As it sounds, insider threats are risks to an organization and its data that are enabled from the inside. The enabling can be either accidentally initiated by an individual sometimes referred to as a “pawn”, or could be willingly performed with malicious intention, by someone known as a “turncloak”.
Turncloaks are often trusted employees or contractors who have gained their access permissions to a facility or company data. Using their access and knowledge of the company and its potential vulnerabilities, they may use their privileges to steal sensitive information, company secrets, or sabotage projects. Turncloaks are often coerced into their activities by another party whom they may feed the stolen data back to for profit. Or it could be just the actions of a lone wolf. Real examples of this activity happen every day and many activities aren’t caught until much later, as it may not be easy to detect malicious activity when it is performed by an authorized employee.
Don’t get any ideas!
This type of intentional malicious theft of data is an instant violation of your organization’s policies and procedures and is most likely a serious crime! Instead, let’s focus on how to spot this type of malicious behaviour in our office.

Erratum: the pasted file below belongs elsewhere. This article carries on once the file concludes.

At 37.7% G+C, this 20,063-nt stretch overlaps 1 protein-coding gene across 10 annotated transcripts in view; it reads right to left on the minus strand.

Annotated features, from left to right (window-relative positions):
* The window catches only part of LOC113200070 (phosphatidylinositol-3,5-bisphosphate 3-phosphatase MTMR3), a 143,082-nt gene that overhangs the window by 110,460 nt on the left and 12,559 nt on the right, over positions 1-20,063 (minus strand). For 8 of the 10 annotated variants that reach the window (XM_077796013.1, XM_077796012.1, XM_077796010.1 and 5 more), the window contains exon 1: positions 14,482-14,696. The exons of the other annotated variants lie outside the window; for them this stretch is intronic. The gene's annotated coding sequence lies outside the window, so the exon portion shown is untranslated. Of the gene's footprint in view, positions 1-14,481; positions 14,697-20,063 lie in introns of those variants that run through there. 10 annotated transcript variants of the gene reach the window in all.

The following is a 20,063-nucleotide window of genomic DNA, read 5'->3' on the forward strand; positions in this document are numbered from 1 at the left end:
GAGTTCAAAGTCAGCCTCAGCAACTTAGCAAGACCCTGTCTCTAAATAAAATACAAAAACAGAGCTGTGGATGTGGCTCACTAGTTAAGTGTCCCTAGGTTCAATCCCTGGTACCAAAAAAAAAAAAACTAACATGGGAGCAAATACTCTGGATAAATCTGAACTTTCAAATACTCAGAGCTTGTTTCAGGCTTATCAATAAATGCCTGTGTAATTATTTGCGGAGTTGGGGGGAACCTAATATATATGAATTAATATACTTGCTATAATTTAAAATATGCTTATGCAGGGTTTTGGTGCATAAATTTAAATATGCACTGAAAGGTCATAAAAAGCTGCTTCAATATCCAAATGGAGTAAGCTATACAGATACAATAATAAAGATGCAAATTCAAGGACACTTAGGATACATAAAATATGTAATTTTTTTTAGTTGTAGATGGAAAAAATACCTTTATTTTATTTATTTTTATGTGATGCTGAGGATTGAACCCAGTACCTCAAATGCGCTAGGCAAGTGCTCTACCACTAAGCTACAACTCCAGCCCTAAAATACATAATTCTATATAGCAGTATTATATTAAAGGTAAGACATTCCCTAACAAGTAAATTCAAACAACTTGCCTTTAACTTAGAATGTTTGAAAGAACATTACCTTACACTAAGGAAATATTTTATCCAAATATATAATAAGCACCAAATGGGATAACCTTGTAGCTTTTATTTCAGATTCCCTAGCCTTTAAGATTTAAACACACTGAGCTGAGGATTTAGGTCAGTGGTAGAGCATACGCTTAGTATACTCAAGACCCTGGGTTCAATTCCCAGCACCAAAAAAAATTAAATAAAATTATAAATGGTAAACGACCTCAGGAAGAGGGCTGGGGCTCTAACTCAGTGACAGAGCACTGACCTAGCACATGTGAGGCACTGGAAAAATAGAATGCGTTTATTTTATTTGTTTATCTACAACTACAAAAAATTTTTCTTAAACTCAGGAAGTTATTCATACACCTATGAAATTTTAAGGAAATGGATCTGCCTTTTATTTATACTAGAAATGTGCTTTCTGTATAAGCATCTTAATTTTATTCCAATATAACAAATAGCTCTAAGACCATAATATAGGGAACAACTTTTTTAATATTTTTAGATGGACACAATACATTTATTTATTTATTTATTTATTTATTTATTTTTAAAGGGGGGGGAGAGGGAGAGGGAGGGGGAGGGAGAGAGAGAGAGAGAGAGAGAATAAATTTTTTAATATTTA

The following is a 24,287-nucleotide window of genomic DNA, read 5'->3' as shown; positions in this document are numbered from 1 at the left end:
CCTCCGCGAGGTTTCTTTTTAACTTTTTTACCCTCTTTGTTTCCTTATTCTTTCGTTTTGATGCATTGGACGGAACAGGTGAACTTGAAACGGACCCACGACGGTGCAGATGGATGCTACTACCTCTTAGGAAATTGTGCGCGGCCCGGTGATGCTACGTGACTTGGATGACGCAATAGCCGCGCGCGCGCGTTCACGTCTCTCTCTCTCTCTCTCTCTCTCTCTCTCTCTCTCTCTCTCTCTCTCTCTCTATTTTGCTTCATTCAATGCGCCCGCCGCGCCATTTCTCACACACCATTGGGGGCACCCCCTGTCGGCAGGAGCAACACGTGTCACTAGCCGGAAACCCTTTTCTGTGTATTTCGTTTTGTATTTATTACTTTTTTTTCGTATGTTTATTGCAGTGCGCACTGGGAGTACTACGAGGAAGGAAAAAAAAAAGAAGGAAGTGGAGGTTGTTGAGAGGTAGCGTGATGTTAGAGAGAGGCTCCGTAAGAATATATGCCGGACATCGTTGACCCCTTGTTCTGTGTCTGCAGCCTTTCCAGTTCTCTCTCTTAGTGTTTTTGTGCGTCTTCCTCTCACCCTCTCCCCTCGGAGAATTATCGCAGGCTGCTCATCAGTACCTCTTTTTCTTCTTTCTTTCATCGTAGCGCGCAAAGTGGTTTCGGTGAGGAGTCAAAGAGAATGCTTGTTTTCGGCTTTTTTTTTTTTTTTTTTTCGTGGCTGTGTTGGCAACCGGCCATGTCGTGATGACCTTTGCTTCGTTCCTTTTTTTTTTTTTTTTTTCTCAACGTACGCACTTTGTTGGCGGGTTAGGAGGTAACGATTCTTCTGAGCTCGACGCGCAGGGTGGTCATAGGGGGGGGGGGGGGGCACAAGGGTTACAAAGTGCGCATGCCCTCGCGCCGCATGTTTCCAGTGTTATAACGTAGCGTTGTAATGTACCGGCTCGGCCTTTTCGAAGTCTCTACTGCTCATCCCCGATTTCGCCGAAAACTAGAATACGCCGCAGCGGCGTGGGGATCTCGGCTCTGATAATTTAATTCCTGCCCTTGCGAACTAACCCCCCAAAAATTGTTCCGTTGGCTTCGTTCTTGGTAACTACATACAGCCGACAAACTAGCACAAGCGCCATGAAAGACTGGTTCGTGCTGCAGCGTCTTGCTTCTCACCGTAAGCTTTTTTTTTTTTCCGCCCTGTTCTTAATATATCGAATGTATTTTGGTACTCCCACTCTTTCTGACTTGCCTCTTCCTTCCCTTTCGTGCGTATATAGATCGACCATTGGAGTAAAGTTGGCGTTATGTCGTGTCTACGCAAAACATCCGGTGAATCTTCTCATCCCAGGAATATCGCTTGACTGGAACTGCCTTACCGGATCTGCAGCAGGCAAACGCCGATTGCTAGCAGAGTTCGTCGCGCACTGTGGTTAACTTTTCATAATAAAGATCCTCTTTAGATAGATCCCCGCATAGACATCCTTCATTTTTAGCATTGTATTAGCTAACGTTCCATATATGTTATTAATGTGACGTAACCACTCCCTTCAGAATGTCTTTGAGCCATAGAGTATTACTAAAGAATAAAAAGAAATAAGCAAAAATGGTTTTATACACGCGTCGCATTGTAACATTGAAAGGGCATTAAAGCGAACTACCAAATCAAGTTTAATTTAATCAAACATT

If you see something or hear something, speak up!
If you see any suspicious behavior from a co-worker or contractor in your office, talk to your supervisor and avoid confronting the co-worker yourself. If you are included in a conversation where a co-worker hints towards this activity, it is your obligation to report this to your supervisor. You don’t want to be an accomplice or get roped into their crime. Many times, this turncloak behavior is positioned by employee as a harmless activity, where no one is getting hurt. However, this is not true, as stolen data could be a from customers, putting them as risk of identity theft, or stolen company data could put your organization and many jobs at risk.
Managers and IT should work together to develop plans to monitor employee activities on the network and restrict access where necessary. Additionally, termination procedures should be implemented and followed promptly to mitigate the risk of malicious activities after an employee is terminated.